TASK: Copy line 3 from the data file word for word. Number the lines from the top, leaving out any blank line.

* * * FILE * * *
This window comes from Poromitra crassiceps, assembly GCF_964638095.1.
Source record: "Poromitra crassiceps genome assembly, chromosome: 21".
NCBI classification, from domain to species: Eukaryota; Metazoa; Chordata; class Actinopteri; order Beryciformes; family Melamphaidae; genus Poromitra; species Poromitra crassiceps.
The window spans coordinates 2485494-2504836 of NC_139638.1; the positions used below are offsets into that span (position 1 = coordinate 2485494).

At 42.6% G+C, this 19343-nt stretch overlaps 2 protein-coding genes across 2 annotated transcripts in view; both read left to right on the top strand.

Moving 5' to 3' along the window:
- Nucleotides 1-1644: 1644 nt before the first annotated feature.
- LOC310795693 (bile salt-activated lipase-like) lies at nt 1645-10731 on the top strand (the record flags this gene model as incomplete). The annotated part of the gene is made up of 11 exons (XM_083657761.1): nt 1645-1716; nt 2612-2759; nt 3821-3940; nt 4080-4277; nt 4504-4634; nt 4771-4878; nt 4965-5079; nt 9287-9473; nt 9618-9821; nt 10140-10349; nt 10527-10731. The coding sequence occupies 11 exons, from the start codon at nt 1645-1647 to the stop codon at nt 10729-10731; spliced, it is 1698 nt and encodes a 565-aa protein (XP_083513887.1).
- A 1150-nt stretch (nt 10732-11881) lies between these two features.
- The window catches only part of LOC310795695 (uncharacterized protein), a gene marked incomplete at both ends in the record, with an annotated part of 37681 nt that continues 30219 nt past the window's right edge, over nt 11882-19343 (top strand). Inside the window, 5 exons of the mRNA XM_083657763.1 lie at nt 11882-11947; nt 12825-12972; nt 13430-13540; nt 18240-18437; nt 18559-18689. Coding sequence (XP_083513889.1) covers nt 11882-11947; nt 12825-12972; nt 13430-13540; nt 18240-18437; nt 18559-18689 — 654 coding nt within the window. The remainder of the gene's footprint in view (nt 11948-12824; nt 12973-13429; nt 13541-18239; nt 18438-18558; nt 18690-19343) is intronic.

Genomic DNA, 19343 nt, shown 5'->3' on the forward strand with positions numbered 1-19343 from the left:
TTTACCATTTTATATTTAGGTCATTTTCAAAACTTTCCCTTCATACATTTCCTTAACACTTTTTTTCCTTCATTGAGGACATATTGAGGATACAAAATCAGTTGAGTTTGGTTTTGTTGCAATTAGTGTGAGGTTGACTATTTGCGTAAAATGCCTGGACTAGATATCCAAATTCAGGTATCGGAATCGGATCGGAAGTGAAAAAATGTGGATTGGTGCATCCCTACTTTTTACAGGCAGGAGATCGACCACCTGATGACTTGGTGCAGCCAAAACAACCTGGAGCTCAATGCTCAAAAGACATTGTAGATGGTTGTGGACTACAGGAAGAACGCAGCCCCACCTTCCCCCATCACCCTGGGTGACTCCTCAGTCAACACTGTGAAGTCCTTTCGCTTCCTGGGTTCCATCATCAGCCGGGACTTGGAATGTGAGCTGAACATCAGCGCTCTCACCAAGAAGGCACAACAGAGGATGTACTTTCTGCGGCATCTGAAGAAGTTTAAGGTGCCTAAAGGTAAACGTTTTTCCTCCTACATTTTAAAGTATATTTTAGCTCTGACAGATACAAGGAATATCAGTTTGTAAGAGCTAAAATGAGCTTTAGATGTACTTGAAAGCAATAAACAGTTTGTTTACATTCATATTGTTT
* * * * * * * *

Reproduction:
NCBI classification, from domain to species: Eukaryota; Metazoa; Chordata; class Actinopteri; order Beryciformes; family Melamphaidae; genus Poromitra; species Poromitra crassiceps.